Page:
NFL Lockout: Beer Thinker's Take

Seattle Lion FanAnalyst IIJune 5, 2011

There have been a lot of articles written about the current NFL lockout.  While not meaning to pile on, I'd like to have NFL fans out there endure yet another one.

I am a Detroit Lions fan.  In the past, by admitting so, I would either get some top-notch insults, a lot of pity and of course, those that would question my sanity. 

As with any fan of any team, I think it's safe to say that many of us don't think the players or the owners have any concept of just how inane this negotiation is.

Is there really any financial hardship either side really has to endure?  I acknowledge the fact there are those "lunch bucket" players that spend most of their careers either getting the minimum NFL salary (as of 2010, the minimum salary in the NFL was $325,000 per year) or having to endure life on the practice squad ($5,200 per week for a 17 week NFL season which translates to $88,400).

And of course, there are the players on the fringe, those just not good enough for the NFL or those that just refuse to hang em up.  But are these really the players that are striking?  No, I don't think so. 

These players have the most to lose so they would have less incentive to strike.  They are indeed, riding on the backs of their superstar players that say they just want what's fair.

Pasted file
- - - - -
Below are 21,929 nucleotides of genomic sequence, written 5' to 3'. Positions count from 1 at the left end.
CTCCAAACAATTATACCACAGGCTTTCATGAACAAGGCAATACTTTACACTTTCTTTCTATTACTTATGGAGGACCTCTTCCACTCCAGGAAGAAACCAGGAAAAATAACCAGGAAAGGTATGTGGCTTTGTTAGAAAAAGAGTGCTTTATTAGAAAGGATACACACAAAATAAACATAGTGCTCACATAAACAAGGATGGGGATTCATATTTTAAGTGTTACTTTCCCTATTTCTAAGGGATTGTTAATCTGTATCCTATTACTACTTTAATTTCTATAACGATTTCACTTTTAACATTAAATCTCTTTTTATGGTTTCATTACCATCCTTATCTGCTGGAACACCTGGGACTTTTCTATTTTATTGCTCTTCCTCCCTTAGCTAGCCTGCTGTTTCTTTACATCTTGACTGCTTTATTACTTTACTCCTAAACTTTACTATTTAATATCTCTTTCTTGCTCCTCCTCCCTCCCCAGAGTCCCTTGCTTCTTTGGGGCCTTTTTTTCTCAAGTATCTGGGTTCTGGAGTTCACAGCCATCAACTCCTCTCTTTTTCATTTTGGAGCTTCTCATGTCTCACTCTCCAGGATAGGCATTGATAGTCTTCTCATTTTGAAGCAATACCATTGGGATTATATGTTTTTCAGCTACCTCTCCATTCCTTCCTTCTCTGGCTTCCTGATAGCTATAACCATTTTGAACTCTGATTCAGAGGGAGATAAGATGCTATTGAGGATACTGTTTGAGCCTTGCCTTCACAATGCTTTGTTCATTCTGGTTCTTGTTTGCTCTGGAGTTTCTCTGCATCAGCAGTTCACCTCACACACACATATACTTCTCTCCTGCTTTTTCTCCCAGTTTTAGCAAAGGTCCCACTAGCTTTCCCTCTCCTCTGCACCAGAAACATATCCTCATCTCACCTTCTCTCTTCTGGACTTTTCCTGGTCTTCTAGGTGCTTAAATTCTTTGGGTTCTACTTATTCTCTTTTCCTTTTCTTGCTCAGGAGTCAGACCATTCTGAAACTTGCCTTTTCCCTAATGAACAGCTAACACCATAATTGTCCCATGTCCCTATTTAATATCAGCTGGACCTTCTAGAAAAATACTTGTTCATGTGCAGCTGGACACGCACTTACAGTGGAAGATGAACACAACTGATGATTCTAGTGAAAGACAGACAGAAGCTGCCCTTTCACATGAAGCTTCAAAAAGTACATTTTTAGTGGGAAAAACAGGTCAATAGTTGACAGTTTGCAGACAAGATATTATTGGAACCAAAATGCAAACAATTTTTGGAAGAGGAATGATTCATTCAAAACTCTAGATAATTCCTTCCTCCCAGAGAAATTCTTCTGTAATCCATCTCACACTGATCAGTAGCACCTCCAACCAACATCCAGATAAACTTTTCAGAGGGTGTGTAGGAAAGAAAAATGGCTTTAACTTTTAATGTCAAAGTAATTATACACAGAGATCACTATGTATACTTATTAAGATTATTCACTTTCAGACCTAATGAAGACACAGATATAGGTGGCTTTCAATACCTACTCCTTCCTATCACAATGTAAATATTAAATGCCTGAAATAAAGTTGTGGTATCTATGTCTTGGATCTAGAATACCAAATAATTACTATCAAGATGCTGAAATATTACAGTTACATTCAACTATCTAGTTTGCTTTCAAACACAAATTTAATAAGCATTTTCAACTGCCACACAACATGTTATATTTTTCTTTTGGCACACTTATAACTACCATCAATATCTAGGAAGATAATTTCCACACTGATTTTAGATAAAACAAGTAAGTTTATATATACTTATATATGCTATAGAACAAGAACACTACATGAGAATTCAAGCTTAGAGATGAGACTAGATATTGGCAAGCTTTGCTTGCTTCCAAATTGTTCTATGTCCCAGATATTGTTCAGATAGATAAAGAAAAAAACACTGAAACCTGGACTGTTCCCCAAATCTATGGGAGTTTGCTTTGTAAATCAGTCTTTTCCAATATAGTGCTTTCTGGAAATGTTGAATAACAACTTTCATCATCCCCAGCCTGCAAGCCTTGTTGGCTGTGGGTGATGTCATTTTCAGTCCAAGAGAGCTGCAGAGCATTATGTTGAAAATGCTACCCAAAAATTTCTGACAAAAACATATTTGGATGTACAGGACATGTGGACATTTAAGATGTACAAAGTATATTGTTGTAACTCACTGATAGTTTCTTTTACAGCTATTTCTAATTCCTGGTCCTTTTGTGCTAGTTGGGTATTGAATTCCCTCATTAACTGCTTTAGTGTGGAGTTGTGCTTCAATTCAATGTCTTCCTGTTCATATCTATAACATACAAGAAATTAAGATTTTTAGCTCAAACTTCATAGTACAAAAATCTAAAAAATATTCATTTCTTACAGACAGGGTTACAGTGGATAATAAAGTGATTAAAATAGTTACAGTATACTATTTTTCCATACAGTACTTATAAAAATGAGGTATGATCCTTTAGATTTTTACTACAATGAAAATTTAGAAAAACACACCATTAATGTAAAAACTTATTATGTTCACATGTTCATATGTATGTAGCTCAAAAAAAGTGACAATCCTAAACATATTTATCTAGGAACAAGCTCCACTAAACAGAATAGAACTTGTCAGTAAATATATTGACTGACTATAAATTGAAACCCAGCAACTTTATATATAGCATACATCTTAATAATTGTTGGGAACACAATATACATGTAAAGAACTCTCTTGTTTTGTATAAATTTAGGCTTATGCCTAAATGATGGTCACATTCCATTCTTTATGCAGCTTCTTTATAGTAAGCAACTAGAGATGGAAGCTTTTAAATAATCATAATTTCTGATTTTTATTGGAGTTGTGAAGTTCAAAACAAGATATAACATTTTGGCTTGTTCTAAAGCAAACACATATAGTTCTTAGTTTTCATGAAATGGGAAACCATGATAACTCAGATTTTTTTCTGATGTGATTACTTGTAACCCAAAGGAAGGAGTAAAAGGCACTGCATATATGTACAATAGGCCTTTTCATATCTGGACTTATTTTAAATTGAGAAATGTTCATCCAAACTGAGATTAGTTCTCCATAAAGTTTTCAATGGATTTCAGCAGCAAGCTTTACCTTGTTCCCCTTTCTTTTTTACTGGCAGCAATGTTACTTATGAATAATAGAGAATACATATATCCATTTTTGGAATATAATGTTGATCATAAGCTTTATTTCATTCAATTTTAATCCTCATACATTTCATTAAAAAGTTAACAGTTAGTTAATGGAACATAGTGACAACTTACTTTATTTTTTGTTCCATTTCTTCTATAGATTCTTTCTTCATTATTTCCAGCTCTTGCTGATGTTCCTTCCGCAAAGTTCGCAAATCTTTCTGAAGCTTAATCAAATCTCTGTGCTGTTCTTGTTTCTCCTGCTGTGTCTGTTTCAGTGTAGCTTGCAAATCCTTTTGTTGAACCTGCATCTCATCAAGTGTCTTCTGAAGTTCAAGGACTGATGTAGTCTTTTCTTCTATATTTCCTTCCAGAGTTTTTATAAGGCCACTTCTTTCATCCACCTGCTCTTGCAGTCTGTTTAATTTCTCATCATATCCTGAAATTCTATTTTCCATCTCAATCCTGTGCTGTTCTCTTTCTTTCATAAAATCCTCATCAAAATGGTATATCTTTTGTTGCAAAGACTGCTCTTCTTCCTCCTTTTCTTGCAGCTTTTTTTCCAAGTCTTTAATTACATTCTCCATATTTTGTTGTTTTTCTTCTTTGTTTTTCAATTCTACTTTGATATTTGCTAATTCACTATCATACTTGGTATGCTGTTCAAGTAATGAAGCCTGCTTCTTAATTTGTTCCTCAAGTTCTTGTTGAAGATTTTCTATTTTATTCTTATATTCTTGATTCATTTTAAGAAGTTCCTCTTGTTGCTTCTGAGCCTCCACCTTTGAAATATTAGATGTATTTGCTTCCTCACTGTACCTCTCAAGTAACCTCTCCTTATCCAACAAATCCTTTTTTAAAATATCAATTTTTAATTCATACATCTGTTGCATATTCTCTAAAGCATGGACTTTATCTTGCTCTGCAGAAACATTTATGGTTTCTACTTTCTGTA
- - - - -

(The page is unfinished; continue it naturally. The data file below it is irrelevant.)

I'll get to the owners side a little further on down.  First, I want to share some quotes by the players regarding certain situations.  All quotes are from NFL unless otherwise indicated.

On Player Unity

“The reality is we’ve been communicating to our men throughout this whole process about what the offers really are, what the numbers really are, things that we have tried to agree upon that have not been agreed upon and as a group of men we knew it wasn’t a deal that our membership would accept.” - Jeff Saturday

When Jeff Saturday retires from football, he really ought to do some serious thinking about getting into politics.  There is so much double speak in the above quote, every time I read it I get a migraine.

But I think I know what Saturday is saying here:  That player representatives are doing there best to keep all the players in the loop and they are acting in their best interest. 

“I think we’re stronger than ever. The biggest thing we talked about was trying to find ways to getting back to playing football.” – Tony Richardson